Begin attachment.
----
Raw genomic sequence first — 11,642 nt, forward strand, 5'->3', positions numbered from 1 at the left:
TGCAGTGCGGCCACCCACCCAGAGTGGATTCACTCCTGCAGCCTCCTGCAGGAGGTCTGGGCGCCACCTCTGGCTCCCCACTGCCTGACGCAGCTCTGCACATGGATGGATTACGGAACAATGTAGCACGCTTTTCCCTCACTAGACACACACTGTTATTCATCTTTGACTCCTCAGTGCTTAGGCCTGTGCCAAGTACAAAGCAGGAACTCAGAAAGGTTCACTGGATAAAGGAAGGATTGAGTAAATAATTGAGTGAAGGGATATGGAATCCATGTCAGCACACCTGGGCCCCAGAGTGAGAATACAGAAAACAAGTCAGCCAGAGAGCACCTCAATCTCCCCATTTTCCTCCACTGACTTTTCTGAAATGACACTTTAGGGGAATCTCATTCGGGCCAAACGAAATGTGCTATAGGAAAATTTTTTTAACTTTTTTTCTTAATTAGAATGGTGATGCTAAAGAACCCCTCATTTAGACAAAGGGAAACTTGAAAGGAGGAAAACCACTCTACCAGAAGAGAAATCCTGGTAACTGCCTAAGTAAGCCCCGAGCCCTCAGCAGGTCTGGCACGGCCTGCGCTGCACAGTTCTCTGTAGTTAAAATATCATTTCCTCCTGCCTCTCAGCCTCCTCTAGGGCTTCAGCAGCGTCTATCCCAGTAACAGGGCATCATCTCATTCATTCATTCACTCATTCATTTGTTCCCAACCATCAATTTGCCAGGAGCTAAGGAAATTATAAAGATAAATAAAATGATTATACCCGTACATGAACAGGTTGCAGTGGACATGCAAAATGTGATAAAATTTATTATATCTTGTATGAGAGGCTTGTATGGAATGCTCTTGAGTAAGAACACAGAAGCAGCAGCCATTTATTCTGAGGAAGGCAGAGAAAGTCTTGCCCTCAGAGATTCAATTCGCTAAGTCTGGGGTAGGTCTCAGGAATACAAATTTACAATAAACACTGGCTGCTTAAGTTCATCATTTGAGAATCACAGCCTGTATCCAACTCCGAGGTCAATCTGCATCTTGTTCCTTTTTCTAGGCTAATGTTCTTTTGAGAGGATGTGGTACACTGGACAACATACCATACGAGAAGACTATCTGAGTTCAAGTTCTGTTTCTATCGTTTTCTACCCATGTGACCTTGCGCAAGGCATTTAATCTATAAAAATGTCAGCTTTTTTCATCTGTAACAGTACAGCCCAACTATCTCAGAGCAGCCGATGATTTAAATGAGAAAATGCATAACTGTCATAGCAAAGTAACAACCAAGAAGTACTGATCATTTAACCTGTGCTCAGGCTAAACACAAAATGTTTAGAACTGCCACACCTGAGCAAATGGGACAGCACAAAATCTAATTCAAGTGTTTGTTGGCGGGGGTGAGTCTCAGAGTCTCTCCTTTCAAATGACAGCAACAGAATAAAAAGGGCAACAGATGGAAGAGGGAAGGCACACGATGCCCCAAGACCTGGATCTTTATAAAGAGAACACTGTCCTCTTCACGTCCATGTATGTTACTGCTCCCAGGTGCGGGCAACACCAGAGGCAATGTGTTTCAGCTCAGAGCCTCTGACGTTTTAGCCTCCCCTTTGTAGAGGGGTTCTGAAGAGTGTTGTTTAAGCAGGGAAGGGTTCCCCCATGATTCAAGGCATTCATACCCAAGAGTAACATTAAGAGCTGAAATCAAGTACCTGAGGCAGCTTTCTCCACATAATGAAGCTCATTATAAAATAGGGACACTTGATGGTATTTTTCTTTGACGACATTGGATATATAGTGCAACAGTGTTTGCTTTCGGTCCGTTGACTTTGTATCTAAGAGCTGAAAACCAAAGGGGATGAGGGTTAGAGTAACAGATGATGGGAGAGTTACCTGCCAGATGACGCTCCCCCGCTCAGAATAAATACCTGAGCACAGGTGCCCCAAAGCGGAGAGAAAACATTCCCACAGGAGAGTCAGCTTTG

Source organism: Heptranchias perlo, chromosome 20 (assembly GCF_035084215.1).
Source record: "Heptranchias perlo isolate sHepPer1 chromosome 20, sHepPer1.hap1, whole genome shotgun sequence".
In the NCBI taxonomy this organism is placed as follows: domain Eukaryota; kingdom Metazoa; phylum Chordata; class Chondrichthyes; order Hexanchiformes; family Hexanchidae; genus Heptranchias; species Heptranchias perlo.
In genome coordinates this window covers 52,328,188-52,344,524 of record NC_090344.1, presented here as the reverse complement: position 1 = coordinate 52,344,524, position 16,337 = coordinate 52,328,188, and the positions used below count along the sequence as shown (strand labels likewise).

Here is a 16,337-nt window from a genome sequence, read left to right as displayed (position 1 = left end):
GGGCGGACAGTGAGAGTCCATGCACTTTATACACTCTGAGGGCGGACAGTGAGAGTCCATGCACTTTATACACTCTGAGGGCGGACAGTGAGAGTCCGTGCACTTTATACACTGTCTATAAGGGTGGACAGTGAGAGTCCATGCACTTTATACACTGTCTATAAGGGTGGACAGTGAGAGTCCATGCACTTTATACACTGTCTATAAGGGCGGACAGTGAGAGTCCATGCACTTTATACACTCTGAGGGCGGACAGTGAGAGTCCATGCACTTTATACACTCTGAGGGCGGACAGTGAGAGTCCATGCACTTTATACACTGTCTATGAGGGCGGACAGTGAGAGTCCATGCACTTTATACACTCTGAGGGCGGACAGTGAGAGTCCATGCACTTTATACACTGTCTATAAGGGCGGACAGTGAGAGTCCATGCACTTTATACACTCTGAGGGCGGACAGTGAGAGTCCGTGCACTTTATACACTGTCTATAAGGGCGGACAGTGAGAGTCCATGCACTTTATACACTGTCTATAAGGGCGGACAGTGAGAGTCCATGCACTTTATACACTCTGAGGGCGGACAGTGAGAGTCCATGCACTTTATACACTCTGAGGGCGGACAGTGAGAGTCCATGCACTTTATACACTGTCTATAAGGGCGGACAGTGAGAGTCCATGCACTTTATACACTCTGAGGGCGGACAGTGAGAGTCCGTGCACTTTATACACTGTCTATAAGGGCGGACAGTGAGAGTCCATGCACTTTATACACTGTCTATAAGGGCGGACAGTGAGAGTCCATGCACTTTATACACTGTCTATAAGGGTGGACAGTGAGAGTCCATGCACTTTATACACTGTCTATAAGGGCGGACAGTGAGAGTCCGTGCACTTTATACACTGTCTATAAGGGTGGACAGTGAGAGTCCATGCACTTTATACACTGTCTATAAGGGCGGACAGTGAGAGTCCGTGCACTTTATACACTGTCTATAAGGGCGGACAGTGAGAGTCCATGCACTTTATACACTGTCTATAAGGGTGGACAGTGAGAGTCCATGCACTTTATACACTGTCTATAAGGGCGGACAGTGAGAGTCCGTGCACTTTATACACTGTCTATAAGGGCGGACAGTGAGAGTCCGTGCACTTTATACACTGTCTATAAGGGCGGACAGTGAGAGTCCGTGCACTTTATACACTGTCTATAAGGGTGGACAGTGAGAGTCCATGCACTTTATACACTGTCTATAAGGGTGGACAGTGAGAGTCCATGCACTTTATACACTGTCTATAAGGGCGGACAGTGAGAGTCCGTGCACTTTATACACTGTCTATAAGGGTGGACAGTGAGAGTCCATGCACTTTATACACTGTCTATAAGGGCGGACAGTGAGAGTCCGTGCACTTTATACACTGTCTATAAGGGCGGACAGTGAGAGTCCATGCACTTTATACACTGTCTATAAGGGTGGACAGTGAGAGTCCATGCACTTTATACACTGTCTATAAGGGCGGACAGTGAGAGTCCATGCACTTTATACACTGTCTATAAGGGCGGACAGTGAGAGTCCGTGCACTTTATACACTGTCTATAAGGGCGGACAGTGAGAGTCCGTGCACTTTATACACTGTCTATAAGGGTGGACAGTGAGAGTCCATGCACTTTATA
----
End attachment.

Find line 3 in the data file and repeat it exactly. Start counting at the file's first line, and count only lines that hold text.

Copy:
Source organism: Heptranchias perlo, chromosome 20 (assembly GCF_035084215.1).